At the same time, the disasters of the 7th century saw major changes in the society and nature of what remained of the Empire: the urbanized, cosmopolitan civilization of Late Antiquity came to an end, the Medieval era began. With the decline of most cities to a small, fortified urban cores that functioned as administrative centres, society became agrarian, while education and intellectual life vanished; the loss of the Empire's richest provinces, coupled with successive invasions, reduced the imperial economy to a impoverished state, compared to the resources available to the Caliphate. The monetary economy persisted. Administrative practice changed: alongside the continued existence of the late Roman provincial system, the surviving field armies were reorganised into the theme system as a means to preserve the remaining imperial territory, although the extensive power concentrated in the hands of the thematic commanders, the strategoi, made them prone to rebel. At the same time, the central bureaucracy in Constantinople rose in importance.
In the religious field, the loss of the Monophysite eastern provinces ended the need for the unsuccessful compromise doctrine of Monotheletism, abandoned at the Third Council of Constantinople in 680, while the Quinisext Council in 692 saw the promotion of the interests and views of the Patriarchate of Constantinople against the See of Rome. After Justinian II's second overthrow, the Byzantine Empire spiralled into another era of chaos matched only by Phocas' mishandling of the last Persian War. Philippikos Bardanes, the Crimean rebel who seized the throne proved to be incompetent for rule. Rather than face the looming threat of the Bulgars or the Arabs, he intended to reignite the religious controversies by imposing the much hated Heraclian Monothelitism; when King Tervel of Bulgaria invaded Thrace, Bardanes had no choice but to summon the troops of the Opsician Theme to combat the Bulgars. For the Emperor, the troops had no loyalty whatsoever to him and after the ritual blinding he was replaced in June 713 by the chief secretary of the Emperor, Artemios.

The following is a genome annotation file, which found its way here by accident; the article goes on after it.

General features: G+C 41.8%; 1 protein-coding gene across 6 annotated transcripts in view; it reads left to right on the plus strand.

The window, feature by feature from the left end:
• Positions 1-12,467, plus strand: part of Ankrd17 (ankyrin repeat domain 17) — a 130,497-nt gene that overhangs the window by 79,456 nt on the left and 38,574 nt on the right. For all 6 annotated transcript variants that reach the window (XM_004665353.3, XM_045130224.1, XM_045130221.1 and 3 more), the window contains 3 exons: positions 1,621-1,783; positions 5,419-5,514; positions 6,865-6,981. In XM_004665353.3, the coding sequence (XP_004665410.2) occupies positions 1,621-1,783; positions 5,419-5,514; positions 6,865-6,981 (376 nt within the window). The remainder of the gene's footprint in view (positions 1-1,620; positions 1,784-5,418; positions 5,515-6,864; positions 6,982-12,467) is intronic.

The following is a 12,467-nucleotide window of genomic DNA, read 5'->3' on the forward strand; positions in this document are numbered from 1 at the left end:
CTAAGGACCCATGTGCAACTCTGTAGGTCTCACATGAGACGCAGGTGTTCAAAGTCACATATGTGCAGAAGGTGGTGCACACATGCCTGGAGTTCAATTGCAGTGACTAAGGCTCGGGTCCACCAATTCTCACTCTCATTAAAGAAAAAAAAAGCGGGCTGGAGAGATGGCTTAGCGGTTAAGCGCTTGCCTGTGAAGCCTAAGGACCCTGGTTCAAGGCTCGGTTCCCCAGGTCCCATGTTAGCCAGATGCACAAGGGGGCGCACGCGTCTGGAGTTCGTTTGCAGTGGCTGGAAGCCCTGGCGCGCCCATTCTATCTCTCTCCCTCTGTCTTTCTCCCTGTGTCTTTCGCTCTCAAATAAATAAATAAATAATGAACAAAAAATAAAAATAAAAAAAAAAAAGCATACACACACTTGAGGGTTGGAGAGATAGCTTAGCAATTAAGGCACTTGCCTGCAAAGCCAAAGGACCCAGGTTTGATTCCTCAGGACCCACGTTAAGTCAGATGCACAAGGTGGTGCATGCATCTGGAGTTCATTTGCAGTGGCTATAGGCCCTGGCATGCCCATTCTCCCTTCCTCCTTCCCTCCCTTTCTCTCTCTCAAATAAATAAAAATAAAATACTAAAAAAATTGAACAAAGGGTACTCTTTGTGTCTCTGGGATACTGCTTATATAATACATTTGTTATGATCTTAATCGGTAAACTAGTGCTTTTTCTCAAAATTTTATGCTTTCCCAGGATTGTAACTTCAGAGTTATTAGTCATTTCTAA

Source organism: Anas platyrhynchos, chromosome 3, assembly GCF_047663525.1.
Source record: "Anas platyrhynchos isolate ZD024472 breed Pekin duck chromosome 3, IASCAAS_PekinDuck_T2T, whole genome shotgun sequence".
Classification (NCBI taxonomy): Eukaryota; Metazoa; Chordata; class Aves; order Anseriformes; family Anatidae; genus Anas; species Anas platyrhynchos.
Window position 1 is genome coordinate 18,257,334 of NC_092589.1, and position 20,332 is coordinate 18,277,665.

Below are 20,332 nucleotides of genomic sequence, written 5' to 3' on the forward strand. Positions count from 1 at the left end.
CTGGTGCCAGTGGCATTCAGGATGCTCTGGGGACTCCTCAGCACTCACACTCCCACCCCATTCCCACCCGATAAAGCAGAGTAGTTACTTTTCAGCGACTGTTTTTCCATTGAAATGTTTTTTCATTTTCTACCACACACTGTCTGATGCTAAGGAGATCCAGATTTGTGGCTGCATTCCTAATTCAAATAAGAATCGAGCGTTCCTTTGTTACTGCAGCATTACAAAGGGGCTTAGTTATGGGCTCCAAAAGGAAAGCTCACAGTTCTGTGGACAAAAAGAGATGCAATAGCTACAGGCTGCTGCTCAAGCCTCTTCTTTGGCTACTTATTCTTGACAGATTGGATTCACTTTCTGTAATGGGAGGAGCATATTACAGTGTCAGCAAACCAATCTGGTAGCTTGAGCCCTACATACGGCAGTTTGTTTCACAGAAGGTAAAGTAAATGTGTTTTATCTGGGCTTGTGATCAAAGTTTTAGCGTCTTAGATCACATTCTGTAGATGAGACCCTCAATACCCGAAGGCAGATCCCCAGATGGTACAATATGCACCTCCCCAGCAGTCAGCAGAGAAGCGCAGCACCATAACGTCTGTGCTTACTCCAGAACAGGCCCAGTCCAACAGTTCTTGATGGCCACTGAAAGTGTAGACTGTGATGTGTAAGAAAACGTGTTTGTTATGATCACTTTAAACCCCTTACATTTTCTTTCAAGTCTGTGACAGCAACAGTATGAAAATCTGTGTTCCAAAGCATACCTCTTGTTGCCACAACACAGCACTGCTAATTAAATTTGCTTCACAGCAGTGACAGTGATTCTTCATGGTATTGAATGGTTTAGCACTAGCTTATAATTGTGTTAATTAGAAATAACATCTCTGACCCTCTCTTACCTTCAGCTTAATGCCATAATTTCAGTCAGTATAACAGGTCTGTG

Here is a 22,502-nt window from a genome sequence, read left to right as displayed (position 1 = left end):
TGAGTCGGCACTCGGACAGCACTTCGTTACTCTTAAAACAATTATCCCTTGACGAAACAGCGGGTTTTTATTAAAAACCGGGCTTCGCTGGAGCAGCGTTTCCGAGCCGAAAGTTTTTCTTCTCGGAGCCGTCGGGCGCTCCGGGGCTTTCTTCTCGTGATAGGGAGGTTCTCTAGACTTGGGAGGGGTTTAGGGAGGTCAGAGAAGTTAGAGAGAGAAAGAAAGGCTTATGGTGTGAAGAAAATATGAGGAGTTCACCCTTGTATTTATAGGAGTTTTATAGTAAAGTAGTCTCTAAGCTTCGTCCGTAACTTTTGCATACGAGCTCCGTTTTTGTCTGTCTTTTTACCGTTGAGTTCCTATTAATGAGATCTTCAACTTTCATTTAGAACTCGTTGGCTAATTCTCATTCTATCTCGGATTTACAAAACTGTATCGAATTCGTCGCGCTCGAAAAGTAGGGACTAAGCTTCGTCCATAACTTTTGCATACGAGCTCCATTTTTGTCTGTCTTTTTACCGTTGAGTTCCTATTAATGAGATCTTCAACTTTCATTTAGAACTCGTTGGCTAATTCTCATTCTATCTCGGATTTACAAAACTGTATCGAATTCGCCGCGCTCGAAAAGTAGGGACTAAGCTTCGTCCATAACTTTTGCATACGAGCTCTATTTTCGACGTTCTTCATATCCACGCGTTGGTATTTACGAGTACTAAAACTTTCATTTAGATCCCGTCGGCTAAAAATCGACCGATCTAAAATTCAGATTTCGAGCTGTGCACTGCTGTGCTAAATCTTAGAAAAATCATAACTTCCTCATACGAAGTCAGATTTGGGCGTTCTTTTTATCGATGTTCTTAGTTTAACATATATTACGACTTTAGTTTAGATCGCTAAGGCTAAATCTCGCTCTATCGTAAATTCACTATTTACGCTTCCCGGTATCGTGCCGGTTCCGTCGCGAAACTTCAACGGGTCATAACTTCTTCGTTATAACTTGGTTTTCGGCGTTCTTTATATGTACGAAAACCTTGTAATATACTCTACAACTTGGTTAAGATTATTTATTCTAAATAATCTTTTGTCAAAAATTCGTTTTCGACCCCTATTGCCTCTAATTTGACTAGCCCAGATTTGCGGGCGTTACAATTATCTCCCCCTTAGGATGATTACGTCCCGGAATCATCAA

Artemios was crowned as Anastasios II. Anastasios gave the Empire a brief taste of good leadership, improving the walls of the capital and filling the granaries of the capital to bursting point, in order that the newly reported Arab invasion be dealt with; every citizen was told to gather enough food for three years for if the Arabs were to reach the straits it would undoub